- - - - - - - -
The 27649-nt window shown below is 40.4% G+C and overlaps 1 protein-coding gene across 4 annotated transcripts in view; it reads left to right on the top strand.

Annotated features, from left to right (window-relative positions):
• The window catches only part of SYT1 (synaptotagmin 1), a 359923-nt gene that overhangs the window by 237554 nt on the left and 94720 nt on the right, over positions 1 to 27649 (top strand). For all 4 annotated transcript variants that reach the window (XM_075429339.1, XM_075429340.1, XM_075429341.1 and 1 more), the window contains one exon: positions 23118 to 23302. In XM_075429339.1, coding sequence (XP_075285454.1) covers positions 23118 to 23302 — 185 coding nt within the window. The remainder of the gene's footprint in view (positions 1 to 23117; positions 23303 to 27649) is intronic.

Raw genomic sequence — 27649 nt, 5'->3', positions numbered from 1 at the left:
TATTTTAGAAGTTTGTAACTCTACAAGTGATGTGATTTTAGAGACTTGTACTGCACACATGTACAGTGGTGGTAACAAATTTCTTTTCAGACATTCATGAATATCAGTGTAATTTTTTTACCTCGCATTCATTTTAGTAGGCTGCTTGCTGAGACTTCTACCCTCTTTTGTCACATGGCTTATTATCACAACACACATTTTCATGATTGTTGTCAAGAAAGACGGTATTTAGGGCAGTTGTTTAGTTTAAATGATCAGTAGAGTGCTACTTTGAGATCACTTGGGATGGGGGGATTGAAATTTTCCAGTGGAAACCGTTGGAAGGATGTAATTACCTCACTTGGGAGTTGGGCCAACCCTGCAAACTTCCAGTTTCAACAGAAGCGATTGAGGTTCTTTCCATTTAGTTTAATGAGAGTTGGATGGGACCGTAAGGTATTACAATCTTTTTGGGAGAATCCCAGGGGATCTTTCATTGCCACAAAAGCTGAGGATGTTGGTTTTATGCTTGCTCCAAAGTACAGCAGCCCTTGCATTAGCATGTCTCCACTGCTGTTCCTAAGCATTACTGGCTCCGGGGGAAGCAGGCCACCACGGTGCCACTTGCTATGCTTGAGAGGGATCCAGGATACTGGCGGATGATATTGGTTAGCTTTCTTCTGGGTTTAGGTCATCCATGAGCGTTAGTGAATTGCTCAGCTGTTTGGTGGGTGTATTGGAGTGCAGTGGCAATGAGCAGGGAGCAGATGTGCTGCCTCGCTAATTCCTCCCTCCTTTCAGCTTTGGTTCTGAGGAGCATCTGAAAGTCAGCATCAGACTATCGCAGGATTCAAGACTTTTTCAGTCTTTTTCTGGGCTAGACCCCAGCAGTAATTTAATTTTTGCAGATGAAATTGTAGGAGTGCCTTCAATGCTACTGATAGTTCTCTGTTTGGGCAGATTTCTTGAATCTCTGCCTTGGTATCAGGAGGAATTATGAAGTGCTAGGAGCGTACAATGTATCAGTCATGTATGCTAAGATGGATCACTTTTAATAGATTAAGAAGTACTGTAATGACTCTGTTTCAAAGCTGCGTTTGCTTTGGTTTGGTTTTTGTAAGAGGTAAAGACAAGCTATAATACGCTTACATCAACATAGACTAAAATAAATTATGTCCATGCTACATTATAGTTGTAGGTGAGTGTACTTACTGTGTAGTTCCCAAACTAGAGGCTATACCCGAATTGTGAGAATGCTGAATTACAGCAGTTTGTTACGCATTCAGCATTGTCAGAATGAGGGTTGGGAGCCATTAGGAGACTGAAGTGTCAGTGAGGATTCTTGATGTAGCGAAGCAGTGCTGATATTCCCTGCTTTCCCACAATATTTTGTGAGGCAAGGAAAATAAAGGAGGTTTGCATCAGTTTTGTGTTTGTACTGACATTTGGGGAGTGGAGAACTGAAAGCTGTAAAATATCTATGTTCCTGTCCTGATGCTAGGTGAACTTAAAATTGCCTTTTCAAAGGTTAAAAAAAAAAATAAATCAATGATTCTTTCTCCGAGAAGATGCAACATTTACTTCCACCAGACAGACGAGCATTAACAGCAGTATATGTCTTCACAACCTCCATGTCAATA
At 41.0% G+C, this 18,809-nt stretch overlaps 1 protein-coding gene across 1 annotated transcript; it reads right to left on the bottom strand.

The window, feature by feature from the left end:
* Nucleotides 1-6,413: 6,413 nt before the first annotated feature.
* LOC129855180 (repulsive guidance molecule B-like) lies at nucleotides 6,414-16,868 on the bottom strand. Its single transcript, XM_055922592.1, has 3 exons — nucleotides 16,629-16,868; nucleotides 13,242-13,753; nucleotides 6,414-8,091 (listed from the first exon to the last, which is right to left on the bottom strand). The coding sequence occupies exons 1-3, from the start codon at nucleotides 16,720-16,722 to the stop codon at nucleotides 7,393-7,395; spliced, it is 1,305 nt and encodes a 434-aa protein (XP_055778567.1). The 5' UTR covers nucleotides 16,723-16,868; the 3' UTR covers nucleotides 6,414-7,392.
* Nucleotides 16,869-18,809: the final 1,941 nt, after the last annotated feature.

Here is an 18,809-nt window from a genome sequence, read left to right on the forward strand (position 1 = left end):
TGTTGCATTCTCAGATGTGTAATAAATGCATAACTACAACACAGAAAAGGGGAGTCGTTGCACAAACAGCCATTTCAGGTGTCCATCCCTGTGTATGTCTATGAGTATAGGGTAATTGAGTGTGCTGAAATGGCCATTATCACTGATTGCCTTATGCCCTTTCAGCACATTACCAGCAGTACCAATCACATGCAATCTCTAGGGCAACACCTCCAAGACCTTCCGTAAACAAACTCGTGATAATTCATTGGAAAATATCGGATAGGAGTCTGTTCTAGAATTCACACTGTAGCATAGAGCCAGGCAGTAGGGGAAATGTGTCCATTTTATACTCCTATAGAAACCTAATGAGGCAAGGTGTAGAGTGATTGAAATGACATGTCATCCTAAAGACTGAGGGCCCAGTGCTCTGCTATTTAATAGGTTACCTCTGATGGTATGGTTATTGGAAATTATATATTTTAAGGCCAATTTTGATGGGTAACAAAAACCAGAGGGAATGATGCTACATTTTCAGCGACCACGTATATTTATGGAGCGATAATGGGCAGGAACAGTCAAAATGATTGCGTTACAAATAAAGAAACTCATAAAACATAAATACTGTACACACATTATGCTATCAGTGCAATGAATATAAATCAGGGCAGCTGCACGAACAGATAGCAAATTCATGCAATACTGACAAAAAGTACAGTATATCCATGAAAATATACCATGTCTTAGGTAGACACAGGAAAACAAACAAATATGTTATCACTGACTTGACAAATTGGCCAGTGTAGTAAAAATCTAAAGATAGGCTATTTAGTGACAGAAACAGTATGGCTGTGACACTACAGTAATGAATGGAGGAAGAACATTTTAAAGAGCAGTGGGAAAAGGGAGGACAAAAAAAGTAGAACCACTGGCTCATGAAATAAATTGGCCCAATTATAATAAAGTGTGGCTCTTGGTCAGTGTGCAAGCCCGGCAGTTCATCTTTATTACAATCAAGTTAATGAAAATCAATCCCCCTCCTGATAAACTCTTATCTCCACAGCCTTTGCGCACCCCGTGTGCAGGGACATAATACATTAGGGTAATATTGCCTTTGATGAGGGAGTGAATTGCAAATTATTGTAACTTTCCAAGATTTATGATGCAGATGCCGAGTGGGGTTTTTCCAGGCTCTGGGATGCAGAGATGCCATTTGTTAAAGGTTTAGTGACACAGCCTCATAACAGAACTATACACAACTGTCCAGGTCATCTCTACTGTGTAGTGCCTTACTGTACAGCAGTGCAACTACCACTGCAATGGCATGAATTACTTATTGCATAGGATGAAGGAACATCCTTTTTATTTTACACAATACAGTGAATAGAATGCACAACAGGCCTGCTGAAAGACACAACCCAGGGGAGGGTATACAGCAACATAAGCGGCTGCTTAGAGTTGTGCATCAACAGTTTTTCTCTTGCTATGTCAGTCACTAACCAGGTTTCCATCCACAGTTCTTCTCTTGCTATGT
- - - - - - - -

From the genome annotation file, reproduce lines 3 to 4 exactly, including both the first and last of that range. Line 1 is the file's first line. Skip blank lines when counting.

• The window catches only part of SYT1 (synaptotagmin 1), a 359923-nt gene that overhangs the window by 237554 nt on the left and 94720 nt on the right, over positions 1 to 27649 (top strand). For all 4 annotated transcript variants that reach the window (XM_075429339.1, XM_075429340.1, XM_075429341.1 and 1 more), the window contains one exon: positions 23118 to 23302. In XM_075429339.1, coding sequence (XP_075285454.1) covers positions 23118 to 23302 — 185 coding nt within the window. The remainder of the gene's footprint in view (positions 1 to 23117; positions 23303 to 27649) is intronic.

Raw genomic sequence — 27649 nt, 5'->3', positions numbered from 1 at the left: